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PRESS FREEDOM UNDER ATTACK AHEAD OF 2008 OLYMPICS

The Chinese government is backtracking on new rules that allow greater freedom to foreign journalists ahead of the Beijing Olympics, and is continuing to deny comparable freedoms to Chinese journalists, say Human Rights Watch and Reporters Without Borders (Reporters sans frontières, RSF).

"Arbitrary restrictions on press freedoms undermine the new regulations, and raise questions about the government's commitment to implement them in the first place," Human Rights Watch says.

The new freedoms are set out in the "Service Guide for Foreign Media," published on the website of the Beijing Organizing Committee for the Olympic Games, http://en.beijing2008.cn. The document gives foreign reporters permission to cover the Olympics and its preparation, as well as "political, economic, social and cultural matters of China." "The freedom of foreign journalists in their news coverage will also be ensured," the guide promises. The regulations will cease to apply in October 2008, once the Beijing Games are over.

But several foreign journalists have been told there are still certain areas they cannot visit and subjects they cannot cover, says Human Rights Watch. In March, the military stopped BBC correspondent James Reynolds from reporting on the aftermath of a riot in Hunan province, telling him the new regulations were "only for Olympics-related stories." In at least four other instances this year, foreign correspondents have been stopped or detained in areas including villages of HIV-AIDS sufferers in Henan province and along China's border with North Korea. In May, the Chinese Foreign Ministry summoned two Western journalists warning them about their reporting on Tibet, reports RSF, calling their articles "false" and "unacceptable."

"If the government is trumpeting commitments to new reporting freedoms, but then taking those freedoms away through incremental regulations and arbitrary actions against individual journalists, then there hasn't really been any progress at all," says Human Rights Watch.

The temporary regulations intentionally exclude domestic journalists from enjoying the same freedoms, says Human Rights Watch. They don't apply to Chinese citizens who work for foreign media organisations in China, either - Chinese law does not recognise them as journalists. Domestic reporters are constrained by sweeping prohibitions against publishing material that "harms the honour or the interests of the nation." They will be further targeted after 1 July, when new rules that tighten the registration requirements of domestic print media take effect, in an apparent effort to crackdown on publications critical of the government.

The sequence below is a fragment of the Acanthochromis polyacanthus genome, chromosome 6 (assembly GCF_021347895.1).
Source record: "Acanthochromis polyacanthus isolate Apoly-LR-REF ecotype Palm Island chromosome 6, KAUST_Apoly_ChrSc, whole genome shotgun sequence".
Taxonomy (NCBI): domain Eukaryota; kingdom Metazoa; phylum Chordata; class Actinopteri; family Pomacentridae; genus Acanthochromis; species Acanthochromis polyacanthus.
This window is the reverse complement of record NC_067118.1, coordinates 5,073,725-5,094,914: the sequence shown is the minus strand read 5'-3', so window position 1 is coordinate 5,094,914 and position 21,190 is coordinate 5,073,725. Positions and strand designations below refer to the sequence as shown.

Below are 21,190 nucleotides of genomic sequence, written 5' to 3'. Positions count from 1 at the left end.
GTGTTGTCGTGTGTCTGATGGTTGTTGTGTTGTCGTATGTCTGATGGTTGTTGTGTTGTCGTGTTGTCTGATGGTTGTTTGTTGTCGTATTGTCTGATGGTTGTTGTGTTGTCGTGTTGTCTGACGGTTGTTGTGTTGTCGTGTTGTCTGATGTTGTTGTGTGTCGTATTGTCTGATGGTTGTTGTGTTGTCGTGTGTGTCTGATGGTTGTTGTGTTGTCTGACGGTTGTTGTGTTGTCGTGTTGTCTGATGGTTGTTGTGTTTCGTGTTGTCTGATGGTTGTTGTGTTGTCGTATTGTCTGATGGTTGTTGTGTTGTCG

According to the Committee to Protect Journalists (CPJ), China already jails more journalists than any other country in the world, with more than 30 known cases of journalists currently imprisoned for their work.

RSF is one of nine members of a French collective of human rights organisations that launched an eight-point campaign last week to hold China to its promise that winning the Olympics bid would "help the growth of human rights."

The Collectif Chine Jeux Olympiques (JO) 2008 advocates for the suspension of all executions and death sentences, an end to government control of the media, and the release of all political prisoners, including Shi Tao, a Chinese journalist serving a 10-year prison sentence for revealing his government's orders to newspapers to censor their reporting of the Tiananmen Square massacre anniversary. On 4 June - the 18th anniversary of the massacre - Tao was awarded the 2007 Golden Pen of Freedom, the annual press freedom prize of the World Association of Newspapers (WAN).

To see a full list of Collectif Chine JO 2008's proposals and to sign a letter to Chinese President Hu Jintao calling for action, see: http://pekin2008.rsfblog.org

Visit these links:
- Human Rights Watch: http://tinyurl.com/29qdo8
- RSF on Western journalists in Tibet: http://tinyurl.com/24pxa9
- RSF on Collectif Chine JO 2008: http://tinyurl.com/23sre8
- CPJ on jailed journalists: http://tinyurl.com/yac6rw
- U.S. repoter Tim Johnson's blog on the frustrations correspondents face in China: http://washingtonbureau.typepad.com/china/
- WAN on Shi Tao: http://www.wan-press.org/article14359.html
(Photo courtesy of www.chinese-culture.net)

(5 June 2007)

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